Sources said a big chunk of the money will help fund the expansion of Gone Fishing, the Service’s sucker hatchery operation on Lower Klamath Lake Road, though USFWS did not confirm that.
Keppen said it would be wise to identify projects that all groups can agree on, like rehabilitating the hundreds of thousands of acres of forest in the basin that burned this summer and threaten to wash debris and sediment into streams over the coming months. The Klamath Tribes, Trout Unlimited, USFWS and other restoration-focused groups are already working with federal agencies to mitigate for the influx of eroded nutrients expected to flow from the Bootleg Fire scar into Upper Klamath Lake.
“That’s an area we should all be working on together, because we all benefit from an improved watershed,” Keppen said. “And, in fact, if we don’t get on it in a concerted way, we’re going to have some problems. We have an opportunity to start to rebuild some of these watersheds and get them to function as watersheds.”
Other pots of money established by the $1.2-trillion infrastructure bill could also lend themselves to solving Klamath issues, even though they weren’t earmarked specifically for the basin.
The Bureau of Reclamation, for example, received $8.3 billion to rehabilitate aging infrastructure in its water projects, implement recycling and reuse initiatives, establish surface and groundwater storage and conveyance infrastructure, implement multi-benefit irrigation activities and restore ecosystems. Klamath Project irrigators and irrigation districts could use that money to modernize their systems and reduce water demand.
There are also billions of dollars set aside in the bill for drinking water programs, which could combine with state and local money to address the nearly 300 domestic wells that dried up in Klamath County this summer. Tribes across the U.S. can also access $86 million for projects related to climate resilience and adaptation, and federal agencies will be authorized to spend more than $2 billion on forest restoration over the next five years.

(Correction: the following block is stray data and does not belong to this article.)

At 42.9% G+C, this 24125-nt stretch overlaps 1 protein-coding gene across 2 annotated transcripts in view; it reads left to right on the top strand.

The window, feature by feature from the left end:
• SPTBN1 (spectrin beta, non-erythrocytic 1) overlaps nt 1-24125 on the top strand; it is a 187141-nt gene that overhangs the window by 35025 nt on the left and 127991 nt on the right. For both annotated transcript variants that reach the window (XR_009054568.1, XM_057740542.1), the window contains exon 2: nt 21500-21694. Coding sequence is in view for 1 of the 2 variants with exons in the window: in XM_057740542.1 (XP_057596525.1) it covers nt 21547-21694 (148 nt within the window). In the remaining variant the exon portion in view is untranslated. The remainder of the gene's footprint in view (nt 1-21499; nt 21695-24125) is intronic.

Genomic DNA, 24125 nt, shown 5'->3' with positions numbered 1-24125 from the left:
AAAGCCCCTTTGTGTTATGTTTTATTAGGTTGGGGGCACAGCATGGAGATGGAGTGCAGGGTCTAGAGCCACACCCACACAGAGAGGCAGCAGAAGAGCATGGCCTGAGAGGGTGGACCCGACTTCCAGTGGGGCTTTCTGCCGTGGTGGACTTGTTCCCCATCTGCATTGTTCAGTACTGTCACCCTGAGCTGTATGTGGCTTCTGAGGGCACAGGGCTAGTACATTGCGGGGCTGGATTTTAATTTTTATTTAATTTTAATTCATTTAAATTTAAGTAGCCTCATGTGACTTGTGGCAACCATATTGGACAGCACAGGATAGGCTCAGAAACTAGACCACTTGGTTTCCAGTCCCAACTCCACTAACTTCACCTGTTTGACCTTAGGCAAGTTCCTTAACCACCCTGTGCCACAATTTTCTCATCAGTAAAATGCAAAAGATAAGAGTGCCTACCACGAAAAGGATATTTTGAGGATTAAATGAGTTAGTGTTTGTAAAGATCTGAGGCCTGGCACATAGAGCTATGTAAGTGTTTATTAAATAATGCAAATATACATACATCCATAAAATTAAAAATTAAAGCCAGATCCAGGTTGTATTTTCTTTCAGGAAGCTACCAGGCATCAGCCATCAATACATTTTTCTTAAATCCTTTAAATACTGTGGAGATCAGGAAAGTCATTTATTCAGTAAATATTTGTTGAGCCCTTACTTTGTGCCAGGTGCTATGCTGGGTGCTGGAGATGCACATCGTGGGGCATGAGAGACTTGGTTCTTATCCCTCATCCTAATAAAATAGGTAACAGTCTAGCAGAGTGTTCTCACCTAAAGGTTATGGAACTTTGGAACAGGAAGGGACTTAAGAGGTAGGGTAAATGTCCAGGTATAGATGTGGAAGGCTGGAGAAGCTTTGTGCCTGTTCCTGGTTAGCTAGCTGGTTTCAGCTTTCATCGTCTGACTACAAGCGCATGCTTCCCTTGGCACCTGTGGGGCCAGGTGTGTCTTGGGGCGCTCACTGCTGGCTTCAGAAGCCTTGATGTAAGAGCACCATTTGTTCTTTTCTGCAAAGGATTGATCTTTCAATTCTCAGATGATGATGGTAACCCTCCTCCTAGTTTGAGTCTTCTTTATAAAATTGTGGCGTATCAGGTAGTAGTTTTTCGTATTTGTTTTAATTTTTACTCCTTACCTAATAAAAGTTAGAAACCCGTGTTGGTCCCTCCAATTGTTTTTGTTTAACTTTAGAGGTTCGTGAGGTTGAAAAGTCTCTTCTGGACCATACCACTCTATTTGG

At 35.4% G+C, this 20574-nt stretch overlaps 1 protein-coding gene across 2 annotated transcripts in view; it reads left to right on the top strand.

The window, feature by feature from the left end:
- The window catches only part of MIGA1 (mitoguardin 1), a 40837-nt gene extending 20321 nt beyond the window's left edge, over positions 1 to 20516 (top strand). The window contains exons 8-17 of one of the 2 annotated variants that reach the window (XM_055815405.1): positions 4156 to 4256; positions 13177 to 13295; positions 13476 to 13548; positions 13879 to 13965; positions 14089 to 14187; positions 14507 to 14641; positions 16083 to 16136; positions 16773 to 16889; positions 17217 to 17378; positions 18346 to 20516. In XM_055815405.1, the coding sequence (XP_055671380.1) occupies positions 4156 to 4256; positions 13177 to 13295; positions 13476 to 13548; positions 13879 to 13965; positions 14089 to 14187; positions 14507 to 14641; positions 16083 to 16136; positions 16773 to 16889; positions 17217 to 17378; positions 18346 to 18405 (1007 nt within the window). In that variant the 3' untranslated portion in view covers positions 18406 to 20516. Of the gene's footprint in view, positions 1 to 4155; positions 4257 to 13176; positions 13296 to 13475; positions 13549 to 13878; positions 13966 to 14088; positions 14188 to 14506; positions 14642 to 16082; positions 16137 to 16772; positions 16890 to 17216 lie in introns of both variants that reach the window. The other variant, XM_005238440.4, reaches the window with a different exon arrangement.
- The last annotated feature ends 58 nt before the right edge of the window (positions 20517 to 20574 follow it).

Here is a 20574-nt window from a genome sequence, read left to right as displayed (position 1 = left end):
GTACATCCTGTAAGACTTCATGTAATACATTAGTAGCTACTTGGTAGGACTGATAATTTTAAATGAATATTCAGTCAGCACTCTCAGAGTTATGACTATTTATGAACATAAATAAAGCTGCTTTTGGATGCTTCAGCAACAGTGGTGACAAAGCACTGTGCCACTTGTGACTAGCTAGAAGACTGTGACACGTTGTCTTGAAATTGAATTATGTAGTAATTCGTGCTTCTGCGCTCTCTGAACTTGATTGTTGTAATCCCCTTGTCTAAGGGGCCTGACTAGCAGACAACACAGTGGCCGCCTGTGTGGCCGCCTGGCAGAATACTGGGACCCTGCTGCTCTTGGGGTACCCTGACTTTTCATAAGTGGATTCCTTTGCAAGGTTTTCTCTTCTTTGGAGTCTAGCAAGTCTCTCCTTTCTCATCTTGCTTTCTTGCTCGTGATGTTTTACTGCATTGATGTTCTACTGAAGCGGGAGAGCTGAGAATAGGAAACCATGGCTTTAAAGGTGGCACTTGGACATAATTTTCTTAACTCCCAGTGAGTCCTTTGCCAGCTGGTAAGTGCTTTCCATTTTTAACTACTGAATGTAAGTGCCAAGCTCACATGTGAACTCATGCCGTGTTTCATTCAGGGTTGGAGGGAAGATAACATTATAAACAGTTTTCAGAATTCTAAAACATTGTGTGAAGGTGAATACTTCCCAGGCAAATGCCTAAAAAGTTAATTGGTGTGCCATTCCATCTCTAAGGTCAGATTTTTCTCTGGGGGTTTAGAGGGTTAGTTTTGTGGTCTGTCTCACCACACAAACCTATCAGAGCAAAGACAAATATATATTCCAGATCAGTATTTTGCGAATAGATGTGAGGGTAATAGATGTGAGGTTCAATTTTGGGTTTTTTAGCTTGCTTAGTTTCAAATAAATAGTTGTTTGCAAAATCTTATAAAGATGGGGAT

In a sense, Keppen said the Infrastructure Investment and Jobs Act broadens the definition of what the federal government would typically consider “infrastructure.” Especially in the Klamath Basin, where few viable options exist to build traditional, Reclamation-era reservoirs and pipes, the feds are giving increased attention to reviving the watershed’s natural ability to store, clean and release water.
“This isn’t just dams and canals — it’s all of the above, including substantial dollars for ecosystem projects,” Keppen said. “We’re never going to have a better chance to tackle the water situation than we do now.”
While $162 million isn’t enough to solve the Klamath Basin’s water woes, some said the money could lay out a sort of proving ground for whether the watershed can come together and make positive change. It’s an opportunity to show the federal government that, despite years of crisis and tension, there’s still a desire among stakeholders to collaborate on solutions.
“These dollars, if they’re used in the right way, could generate confidence to put more money into some sort of a long-term fix,” Keppen said.
Creager said while the money may not fund all projects on private land, it could also help create a “culture” of restoration in the basin that gets more people involved down the road. While projects with willing landowners behind them aren’t always the projects that could give biologists and engineers the most environmental bang for their buck, funding and implementing them could encourage more landowners to get on board with restoration.
“We need to demonstrate good faith that restoration practices are good for operations,” Creager said. “This is a time when we can show that we can do this together, and I think the Klamath Basin is ready. Even though we’re so polarized and so fractured, we’ve done a lot of the groundwork to help make the most effective use of this money. I think we really deserve this chance.”
Swerdloff said it’s crucial to use this money wisely, for the benefit of the Klamath’s species and communities. As far as infrastructure — both natural and human-created — is concerned, there’s no shortage of worthy places to spend it.
“We’ll see how it flows,” he said. “This is a great opportunity for the basin — let’s not squander it. Let’s get the work done.”